Algeria and France: the 'tortured couple' that will never divorce

The memories between the two nations are intimate, but read very differently

The relationship between Algeria and France has never been as tempestuous as it has in recent weeks. Algeria’s leaders were surprised by a statement made by French President Emmanuel Macron on September 30, in which he referred to the “tough political-military system” in Algiers that sustains itself using the “memorial rent” paid by the enduring legacy of French colonialism. He added that the Algerian regime instils in society a hatred towards France incompatible with the hope of a friendship between the two countries.

Mr Macron also believes that Algeria’s President, Abdelmajid Tebboune, is under control of high-ranking army officers who do not give him enough room to run the state.

By highlighting the authoritarian nature of the government in Algiers and by pointing to the military as one source of its troubles, Mr Macron could have garnered some support among Algerians who oppose the direction in which their country is headed. Unfortunately, the French President dashed any such prospects when he also added that Algeria did not exist as a nation before its colonisation by France, and that he could not understand why Algerians are harsher towards France than they are, for example, towards Turkey, which subjugated them for a longer period of history.

Following these statements, Algeria recalled its ambassador to Paris, and denied its air space to any French military planes bound for Mali, where they are involved in a war against Islamist guerrillas in the Sahel. A total diplomatic rupture between Algeria and France is unlikely, but the current crisis is serious – as intense as the one that followed the Algerian government’s nationalisation of French oil companies in 1971.

Since the end of the Algerian war of independence, which resulted in tens of thousands of deaths between 1954 and 1962, Algeria and France have failed to build a stable relationship. History is read differently on either side of the Mediterranean. The Algerian government leverages the Paris’s lack of empathy to appear, in the eyes of the local population, as a protector of national identity, and that reaction is in turn exploited by different French governments to stir up passions during elections.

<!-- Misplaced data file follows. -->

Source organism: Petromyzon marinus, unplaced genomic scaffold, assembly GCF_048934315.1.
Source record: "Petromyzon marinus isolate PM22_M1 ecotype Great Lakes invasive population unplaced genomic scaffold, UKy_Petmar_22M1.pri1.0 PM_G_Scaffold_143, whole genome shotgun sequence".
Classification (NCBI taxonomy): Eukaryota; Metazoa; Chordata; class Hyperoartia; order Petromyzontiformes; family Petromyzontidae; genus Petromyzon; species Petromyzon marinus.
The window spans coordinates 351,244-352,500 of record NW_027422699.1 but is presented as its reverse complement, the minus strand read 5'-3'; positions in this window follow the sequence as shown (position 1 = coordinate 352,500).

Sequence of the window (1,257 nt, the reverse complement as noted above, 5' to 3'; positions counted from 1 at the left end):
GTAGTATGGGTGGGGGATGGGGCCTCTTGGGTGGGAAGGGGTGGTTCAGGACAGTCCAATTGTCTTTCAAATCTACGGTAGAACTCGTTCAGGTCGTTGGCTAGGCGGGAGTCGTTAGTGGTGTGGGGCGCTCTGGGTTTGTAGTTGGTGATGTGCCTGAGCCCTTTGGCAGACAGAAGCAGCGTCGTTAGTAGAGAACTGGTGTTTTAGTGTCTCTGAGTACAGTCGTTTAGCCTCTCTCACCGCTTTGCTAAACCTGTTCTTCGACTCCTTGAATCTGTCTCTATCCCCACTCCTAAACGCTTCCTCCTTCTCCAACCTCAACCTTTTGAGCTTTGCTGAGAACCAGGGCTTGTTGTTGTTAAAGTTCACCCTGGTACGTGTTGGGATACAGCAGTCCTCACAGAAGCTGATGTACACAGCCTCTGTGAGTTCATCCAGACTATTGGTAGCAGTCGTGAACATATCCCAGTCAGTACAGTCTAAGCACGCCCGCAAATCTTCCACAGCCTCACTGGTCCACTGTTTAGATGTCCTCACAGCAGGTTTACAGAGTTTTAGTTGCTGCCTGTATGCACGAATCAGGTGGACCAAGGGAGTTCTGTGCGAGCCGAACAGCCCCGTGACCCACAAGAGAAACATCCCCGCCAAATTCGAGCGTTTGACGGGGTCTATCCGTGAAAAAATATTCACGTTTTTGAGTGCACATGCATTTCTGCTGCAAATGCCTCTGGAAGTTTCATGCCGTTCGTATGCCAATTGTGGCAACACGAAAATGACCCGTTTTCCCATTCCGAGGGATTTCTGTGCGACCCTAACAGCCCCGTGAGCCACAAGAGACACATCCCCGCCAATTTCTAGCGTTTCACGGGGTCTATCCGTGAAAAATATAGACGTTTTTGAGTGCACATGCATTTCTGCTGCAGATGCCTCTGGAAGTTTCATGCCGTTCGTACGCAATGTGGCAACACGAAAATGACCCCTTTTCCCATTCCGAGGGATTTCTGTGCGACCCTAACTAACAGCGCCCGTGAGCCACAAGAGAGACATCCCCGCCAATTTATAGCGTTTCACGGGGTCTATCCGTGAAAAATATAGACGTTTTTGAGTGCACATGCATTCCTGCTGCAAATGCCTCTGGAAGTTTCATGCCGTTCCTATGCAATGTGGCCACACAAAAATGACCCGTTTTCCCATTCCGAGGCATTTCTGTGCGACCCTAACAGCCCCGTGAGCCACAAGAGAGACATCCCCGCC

Gearing up for his own campaign for re-election in a vote scheduled for 2022, Mr Macron has sought to reconcile the conflicting memories for good. Last year, he asked Benjamin Stora, an Algerian-born French historian known as a leading authority on Algerian history, to write a report and to make some recommendations for a Franco-Algerian settlement. He discussed the report in advance with the Algerian government, inviting its input. Algeria appointed Abdelmadjid Chikhi, the head of its national archives, to serve as Stora’s counterpart.

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A total diplomatic rupture between Algeria and France is unlikely, but the current crisis is serious

When the Stora Report was finally published in February, Algiers balked at the final product. While it acknowledged that the report took some steps forward, it ultimately found that they were insufficient. The Algerians had hoped, for instance, that France would recognise that its army was guilty of war crimes during the war. The report makes no recommendation to do so.

But for all its ire, there is little doubt that the Algerian government uses the loose ends of the past as leverage to make diplomatic gains in the present. They ask the French government, for example, to support the Algerian position at the UN in its dispute with Morocco over the Western Sahara.